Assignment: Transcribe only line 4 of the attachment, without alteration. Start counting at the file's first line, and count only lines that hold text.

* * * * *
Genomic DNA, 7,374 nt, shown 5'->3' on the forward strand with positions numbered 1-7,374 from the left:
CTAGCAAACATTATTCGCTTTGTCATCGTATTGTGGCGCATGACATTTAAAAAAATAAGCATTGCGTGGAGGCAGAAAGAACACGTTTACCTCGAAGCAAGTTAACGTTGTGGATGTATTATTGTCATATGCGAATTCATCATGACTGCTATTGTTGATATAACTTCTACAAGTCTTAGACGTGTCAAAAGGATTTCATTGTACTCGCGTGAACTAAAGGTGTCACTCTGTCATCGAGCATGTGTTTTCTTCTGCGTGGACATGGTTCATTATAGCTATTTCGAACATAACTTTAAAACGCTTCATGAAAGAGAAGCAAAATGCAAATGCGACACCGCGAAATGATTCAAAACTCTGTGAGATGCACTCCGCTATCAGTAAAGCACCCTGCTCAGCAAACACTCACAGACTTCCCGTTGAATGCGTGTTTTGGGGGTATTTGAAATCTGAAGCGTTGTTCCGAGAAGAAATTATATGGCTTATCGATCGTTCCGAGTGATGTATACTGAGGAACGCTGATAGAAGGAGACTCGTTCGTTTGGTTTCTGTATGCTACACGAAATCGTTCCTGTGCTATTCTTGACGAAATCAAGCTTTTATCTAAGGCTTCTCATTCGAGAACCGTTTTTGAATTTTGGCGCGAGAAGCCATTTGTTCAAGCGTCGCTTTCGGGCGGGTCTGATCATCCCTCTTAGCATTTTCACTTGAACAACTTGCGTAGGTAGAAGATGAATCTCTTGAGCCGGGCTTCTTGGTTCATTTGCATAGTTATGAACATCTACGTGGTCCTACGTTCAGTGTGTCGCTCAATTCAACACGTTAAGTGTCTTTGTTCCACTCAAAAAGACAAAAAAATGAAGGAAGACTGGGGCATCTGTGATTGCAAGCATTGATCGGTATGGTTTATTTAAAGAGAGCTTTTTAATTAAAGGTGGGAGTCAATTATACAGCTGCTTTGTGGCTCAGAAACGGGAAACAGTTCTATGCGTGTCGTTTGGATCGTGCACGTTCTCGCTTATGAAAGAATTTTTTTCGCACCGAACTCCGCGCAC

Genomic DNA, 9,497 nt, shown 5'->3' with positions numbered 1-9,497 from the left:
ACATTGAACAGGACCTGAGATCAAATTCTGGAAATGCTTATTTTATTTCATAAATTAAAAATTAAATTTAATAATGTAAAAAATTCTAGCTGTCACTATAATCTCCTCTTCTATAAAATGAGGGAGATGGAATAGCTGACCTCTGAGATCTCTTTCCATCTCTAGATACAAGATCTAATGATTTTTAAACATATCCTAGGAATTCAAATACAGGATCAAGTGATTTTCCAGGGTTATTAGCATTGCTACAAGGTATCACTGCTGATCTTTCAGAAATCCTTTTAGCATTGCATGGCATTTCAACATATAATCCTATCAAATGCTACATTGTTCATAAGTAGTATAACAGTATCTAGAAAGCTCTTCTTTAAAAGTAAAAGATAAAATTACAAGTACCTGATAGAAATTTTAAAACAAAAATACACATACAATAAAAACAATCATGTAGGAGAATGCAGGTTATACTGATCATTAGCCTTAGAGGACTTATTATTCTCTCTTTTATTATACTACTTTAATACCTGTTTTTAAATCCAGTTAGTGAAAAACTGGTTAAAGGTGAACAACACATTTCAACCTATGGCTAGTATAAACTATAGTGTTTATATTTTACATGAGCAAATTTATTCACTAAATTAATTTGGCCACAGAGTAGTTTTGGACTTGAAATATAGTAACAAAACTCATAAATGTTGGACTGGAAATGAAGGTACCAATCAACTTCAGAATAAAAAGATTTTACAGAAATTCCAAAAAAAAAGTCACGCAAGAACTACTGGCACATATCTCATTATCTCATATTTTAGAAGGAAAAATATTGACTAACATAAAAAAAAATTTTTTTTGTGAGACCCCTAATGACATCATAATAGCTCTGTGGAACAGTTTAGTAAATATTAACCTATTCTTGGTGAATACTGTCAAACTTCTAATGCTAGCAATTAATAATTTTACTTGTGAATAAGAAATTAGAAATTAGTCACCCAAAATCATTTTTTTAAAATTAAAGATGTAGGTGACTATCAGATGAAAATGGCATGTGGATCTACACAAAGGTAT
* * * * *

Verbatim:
ACATTGAACAGGACCTGAGATCAAATTCTGGAAATGCTTATTTTATTTCATAAATTAAAAATTAAATTTAATAATGTAAAAAATTCTAGCTGTCACTATAATCTCCTCTTCTATAAAATGAGGGAGATGGAATAGCTGACCTCTGAGATCTCTTTCCATCTCTAGATACAAGATCTAATGATTTTTAAACATATCCTAGGAATTCAAATACAGGATCAAGTGATTTTCCAGGGTTATTAGCATTGCTACAAGGTATCACTGCTGATCTTTCAGAAATCCTTTTAGCATTGCATGGCATTTCAACATATAATCCTATCAAATGCTACATTGTTCATAAGTAGTATAACAGTATCTAGAAAGCTCTTCTTTAAAAGTAAAAGATAAAATTACAAGTACCTGATAGAAATTTTAAAACAAAAATACACATACAATAAAAACAATCATGTAGGAGAATGCAGGTTATACTGATCATTAGCCTTAGAGGACTTATTATTCTCTCTTTTATTATACTACTTTAATACCTGTTTTTAAATCCAGTTAGTGAAAAACTGGTTAAAGGTGAACAACACATTTCAACCTATGGCTAGTATAAACTATAGTGTTTATATTTTACATGAGCAAATTTATTCACTAAATTAATTTGGCCACAGAGTAGTTTTGGACTTGAAATATAGTAACAAAACTCATAAATGTTGGACTGGAAATGAAGGTACCAATCAACTTCAGAATAAAAAGATTTTACAGAAATTCCAAAAAAAAAGTCACGCAAGAACTACTGGCACATATCTCATTATCTCATATTTTAGAAGGAAAAATATTGACTAACATAAAAAAAAATTTTTTTTGTGAGACCCCTAATGACATCATAATAGCTCTGTGGAACAGTTTAGTAAATATTAACCTATTCTTGGTGAATACTGTCAAACTTCTAATGCTAGCAATTAATAATTTTACTTGTGAATAAGAAATTAGAAATTAGTCACCCAAAATCATTTTTTTAAAATTAAAGATGTAGGTGACTATCAGATGAAAATGGCATGTGGATCTACACAAAGGTAT